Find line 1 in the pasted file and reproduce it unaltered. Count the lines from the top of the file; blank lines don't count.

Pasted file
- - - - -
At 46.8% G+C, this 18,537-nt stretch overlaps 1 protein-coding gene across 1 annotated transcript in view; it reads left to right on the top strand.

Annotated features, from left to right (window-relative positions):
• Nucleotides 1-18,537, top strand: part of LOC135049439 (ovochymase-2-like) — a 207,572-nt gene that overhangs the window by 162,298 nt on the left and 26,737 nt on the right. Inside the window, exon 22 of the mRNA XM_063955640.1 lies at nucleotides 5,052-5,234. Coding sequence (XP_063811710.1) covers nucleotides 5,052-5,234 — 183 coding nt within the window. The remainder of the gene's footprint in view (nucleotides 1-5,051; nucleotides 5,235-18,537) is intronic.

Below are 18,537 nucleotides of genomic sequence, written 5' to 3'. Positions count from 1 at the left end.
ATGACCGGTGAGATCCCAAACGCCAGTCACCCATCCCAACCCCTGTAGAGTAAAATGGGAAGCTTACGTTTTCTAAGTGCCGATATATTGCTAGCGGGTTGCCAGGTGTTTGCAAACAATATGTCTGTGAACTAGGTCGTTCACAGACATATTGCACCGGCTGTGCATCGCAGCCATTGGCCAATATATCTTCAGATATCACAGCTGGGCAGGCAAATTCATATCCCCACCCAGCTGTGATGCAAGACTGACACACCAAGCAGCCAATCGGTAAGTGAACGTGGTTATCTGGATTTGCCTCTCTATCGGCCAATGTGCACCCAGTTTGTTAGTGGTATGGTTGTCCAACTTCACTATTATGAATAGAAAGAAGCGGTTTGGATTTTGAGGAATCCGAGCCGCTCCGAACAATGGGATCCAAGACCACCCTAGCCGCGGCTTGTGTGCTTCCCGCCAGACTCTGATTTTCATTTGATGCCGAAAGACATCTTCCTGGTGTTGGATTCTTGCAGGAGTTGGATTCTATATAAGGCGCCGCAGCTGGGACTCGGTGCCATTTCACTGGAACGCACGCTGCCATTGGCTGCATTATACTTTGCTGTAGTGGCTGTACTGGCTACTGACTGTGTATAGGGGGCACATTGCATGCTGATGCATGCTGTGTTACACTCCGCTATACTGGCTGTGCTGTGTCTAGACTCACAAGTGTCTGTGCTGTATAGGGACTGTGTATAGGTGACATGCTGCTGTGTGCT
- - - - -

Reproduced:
At 46.8% G+C, this 18,537-nt stretch overlaps 1 protein-coding gene across 1 annotated transcript in view; it reads left to right on the top strand.